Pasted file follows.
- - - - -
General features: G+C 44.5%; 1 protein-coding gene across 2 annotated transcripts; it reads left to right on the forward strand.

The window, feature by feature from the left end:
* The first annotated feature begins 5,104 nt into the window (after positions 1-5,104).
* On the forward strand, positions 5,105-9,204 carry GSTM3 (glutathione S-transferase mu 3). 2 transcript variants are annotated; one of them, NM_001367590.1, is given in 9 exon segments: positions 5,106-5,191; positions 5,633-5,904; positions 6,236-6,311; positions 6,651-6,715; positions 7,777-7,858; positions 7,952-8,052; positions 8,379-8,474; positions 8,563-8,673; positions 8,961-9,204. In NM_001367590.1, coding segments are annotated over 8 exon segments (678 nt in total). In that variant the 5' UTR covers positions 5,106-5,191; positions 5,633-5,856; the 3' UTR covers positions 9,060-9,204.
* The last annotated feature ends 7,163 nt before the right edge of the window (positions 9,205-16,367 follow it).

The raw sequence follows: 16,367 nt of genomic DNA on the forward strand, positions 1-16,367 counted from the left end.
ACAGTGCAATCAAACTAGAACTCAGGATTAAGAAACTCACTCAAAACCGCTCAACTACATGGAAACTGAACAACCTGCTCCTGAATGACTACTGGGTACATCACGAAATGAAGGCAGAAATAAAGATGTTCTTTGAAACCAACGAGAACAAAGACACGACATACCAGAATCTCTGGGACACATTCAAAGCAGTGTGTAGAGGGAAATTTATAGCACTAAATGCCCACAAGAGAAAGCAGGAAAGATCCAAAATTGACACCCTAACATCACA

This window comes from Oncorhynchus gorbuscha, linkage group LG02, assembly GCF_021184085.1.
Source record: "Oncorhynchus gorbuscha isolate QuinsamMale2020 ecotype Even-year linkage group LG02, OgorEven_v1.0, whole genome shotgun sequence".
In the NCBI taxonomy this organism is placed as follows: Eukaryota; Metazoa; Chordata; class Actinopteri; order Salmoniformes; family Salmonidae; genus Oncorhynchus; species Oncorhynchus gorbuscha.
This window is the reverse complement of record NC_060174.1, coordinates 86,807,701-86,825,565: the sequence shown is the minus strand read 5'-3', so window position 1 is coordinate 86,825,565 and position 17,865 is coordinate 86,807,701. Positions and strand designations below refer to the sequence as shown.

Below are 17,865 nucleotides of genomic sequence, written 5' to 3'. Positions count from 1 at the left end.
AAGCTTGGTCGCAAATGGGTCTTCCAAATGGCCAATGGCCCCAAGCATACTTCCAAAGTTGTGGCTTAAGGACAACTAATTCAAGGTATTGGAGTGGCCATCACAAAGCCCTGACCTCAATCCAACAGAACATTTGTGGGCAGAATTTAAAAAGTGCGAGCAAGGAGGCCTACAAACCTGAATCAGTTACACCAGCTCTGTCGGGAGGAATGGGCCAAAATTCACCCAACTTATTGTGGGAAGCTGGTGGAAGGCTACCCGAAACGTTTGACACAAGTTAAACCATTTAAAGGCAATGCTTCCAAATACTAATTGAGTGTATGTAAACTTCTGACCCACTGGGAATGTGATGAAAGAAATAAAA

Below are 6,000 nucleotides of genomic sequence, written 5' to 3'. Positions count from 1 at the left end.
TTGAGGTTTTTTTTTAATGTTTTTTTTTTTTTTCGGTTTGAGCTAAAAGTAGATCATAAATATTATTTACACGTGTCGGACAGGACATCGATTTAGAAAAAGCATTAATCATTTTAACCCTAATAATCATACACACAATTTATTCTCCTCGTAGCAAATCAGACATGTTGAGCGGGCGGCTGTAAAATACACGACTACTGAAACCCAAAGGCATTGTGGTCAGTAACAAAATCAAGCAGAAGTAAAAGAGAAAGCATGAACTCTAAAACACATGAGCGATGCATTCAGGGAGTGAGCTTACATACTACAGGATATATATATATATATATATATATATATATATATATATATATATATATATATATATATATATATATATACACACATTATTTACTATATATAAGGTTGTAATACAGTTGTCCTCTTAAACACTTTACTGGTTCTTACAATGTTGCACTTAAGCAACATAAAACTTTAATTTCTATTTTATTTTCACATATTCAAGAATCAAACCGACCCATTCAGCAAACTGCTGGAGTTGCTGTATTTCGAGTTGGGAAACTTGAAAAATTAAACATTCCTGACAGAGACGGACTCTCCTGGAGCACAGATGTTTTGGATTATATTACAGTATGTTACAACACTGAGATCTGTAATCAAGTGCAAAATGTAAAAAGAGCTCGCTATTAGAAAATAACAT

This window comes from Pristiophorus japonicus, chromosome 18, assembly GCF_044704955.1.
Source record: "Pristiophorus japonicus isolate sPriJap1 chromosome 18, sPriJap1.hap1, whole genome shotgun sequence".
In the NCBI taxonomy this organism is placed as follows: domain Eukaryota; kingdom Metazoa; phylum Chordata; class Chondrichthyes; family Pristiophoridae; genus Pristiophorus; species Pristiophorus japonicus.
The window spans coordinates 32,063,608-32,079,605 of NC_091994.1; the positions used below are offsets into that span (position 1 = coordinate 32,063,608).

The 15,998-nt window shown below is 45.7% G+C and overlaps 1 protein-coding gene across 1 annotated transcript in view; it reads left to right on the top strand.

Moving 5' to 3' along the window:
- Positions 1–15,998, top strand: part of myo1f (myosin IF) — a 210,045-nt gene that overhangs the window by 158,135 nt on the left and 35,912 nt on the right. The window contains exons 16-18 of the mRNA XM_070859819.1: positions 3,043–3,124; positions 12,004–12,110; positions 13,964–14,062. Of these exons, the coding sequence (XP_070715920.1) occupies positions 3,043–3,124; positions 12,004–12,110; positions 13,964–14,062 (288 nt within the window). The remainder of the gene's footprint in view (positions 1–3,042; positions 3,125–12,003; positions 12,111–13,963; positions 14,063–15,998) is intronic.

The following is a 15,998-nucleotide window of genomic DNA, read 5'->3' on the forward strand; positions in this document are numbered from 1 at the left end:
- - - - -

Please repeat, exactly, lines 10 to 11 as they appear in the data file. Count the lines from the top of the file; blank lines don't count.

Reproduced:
In the NCBI taxonomy this organism is placed as follows: Eukaryota; Metazoa; Chordata; class Actinopteri; order Salmoniformes; family Salmonidae; genus Oncorhynchus; species Oncorhynchus gorbuscha.
This window is the reverse complement of record NC_060174.1, coordinates 86,807,701-86,825,565: the sequence shown is the minus strand read 5'-3', so window position 1 is coordinate 86,825,565 and position 17,865 is coordinate 86,807,701. Positions and strand designations below refer to the sequence as shown.